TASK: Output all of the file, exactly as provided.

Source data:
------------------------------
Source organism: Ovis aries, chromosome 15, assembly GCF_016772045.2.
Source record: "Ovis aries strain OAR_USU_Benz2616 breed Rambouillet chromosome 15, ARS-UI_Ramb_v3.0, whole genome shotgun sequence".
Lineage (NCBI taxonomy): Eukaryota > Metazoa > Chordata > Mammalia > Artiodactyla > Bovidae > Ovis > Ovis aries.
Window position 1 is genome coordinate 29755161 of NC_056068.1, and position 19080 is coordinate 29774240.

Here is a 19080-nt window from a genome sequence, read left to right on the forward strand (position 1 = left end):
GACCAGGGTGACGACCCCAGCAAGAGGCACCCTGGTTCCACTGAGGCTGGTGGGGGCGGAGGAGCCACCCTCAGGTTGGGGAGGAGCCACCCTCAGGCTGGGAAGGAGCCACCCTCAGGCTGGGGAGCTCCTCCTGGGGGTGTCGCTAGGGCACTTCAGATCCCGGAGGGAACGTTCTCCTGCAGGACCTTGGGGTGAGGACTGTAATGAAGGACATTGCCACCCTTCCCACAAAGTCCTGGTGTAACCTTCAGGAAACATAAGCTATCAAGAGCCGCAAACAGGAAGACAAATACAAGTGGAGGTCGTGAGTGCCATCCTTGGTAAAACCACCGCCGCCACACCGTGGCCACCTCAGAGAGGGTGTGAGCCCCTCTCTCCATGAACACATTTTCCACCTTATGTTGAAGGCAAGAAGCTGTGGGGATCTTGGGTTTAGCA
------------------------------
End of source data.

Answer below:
Source organism: Ovis aries, chromosome 15, assembly GCF_016772045.2.
Source record: "Ovis aries strain OAR_USU_Benz2616 breed Rambouillet chromosome 15, ARS-UI_Ramb_v3.0, whole genome shotgun sequence".
Lineage (NCBI taxonomy): Eukaryota > Metazoa > Chordata > Mammalia > Artiodactyla > Bovidae > Ovis > Ovis aries.
Window position 1 is genome coordinate 29755161 of NC_056068.1, and position 19080 is coordinate 29774240.

Here is a 19080-nt window from a genome sequence, read left to right on the forward strand (position 1 = left end):
GACCAGGGTGACGACCCCAGCAAGAGGCACCCTGGTTCCACTGAGGCTGGTGGGGGCGGAGGAGCCACCCTCAGGTTGGGGAGGAGCCACCCTCAGGCTGGGAAGGAGCCACCCTCAGGCTGGGGAGCTCCTCCTGGGGGTGTCGCTAGGGCACTTCAGATCCCGGAGGGAACGTTCTCCTGCAGGACCTTGGGGTGAGGACTGTAATGAAGGACATTGCCACCCTTCCCACAAAGTCCTGGTGTAACCTTCAGGAAACATAAGCTATCAAGAGCCGCAAACAGGAAGACAAATACAAGTGGAGGTCGTGAGTGCCATCCTTGGTAAAACCACCGCCGCCACACCGTGGCCACCTCAGAGAGGGTGTGAGCCCCTCTCTCCATGAACACATTTTCCACCTTATGTTGAAGGCAAGAAGCTGTGGGGATCTTGGGTTTAGCA